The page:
Ukraine conflict: Humanitarian Access as a Major Challenge

As years of armed conflict go by, the protracted crisis in eastern Ukraine leaves millions in insecure future and deepening humanitarian hardship. As a result, according to the United Nations, 4.4 million Ukrainians have been affected, and some 3.8 million of them are in need of some form of humanitarian assistance.


The nature of humanitarian assistance has changed throughout the years of the ongoing conflict: while emergency needs persist in acute form, new needs arise. Gradually, an early recovery phase becomes an integral feature of the country’s needs. People on both sides of the contact line cannot get their lives back to normalcy due to a plethora of factors: ceasefire violations, depletion of financial resources, security concerns, psychosocial suffering, lack of adequate shelter, separation of communities, etc. The people’s needs on both sides of the contact line might vary, but in principle they are all united by one common hope – for the fighting to stop, and artificially-created borders between the government-controlled area (GCA) and non-government-controlled area (NGCA) to fall.

Whilst 2.9 million people on the NGCA side of the contact line are cut from the Ukrainian state social benefit system, many people living in GCA also do not a have clear understanding of their future. Thus, this humanitarian crisis has evolved into a protection one, with humanitarian consequences, according to Mamar Merzouk, the head of the Directorate-General for European Civil Protection and Humanitarian Aid Operations (ECHO) office in Ukraine. Barbara Manzi, the Head of the United Nations Office for the Coordination of Humanitarian Affairs (OCHA), agrees on that point: “It is a serious protection crisis, where many millions of Ukrainians are somewhat precluded from enjoying their rights vis-à-vis the state.”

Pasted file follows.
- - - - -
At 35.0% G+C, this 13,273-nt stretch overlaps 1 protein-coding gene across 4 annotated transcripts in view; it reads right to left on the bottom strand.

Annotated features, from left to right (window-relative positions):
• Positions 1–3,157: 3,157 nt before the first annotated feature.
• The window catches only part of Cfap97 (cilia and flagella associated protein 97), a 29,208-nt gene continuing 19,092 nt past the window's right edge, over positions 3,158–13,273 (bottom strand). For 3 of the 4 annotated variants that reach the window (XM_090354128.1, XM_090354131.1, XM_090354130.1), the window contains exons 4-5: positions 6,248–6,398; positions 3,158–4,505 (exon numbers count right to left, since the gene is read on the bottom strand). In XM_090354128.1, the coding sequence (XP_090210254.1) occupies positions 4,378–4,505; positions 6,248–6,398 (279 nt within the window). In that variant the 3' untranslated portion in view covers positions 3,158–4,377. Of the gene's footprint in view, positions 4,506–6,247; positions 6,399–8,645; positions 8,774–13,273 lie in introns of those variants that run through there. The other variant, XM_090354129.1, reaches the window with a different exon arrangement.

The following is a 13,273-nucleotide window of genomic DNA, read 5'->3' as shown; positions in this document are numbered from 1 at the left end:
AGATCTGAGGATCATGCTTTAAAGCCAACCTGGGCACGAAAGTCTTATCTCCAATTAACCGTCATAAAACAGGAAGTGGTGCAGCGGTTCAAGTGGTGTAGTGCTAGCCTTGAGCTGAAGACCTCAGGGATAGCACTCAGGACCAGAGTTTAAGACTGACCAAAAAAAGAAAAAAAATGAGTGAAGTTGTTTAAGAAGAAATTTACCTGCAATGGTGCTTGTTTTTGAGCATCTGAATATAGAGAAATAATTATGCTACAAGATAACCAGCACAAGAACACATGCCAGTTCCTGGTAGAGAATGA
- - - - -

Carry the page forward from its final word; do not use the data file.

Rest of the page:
Despite the active involvement of both national and international aid organizations, protection needs of returnees are increasing, according to Gianluca Galli, the Area Manager of the Norwegian Refugee Council (NRC).Furthermore, it is happening in an environment where “the [state] protection system does not yet correspond to the global one,” underlines Dina Gud, Senior Protection Specialist at the Danish Refugee Council (DRC).

Despite the already existing mechanisms of delivering aid in government-controlled areas, what remains a serious concern is access to the NGCA side of the contact line. “We question how to conduct a needs assessment in NGCA and negotiate with de facto authorities to undertake a humanitarian response accordingly,” says Gud. Neither DRC nor NRC expects to be permitted to operate in the NGCA in the foreseeable future unless the international community effectively campaigns for it and reaches arrangements with NGCA. “To allow foreign help to come to NGCA we need to advocate on the highest level for a political decision coming from the Russian Federation,” underlines Galli. In addition, in regard of International Humanitarian Laws, “we must strongly remind authorities from both warring parties on their obligation to meet the essential needs of the population under their control”, says Antoine Terrien, advocacy expert for Action Contre la Faim.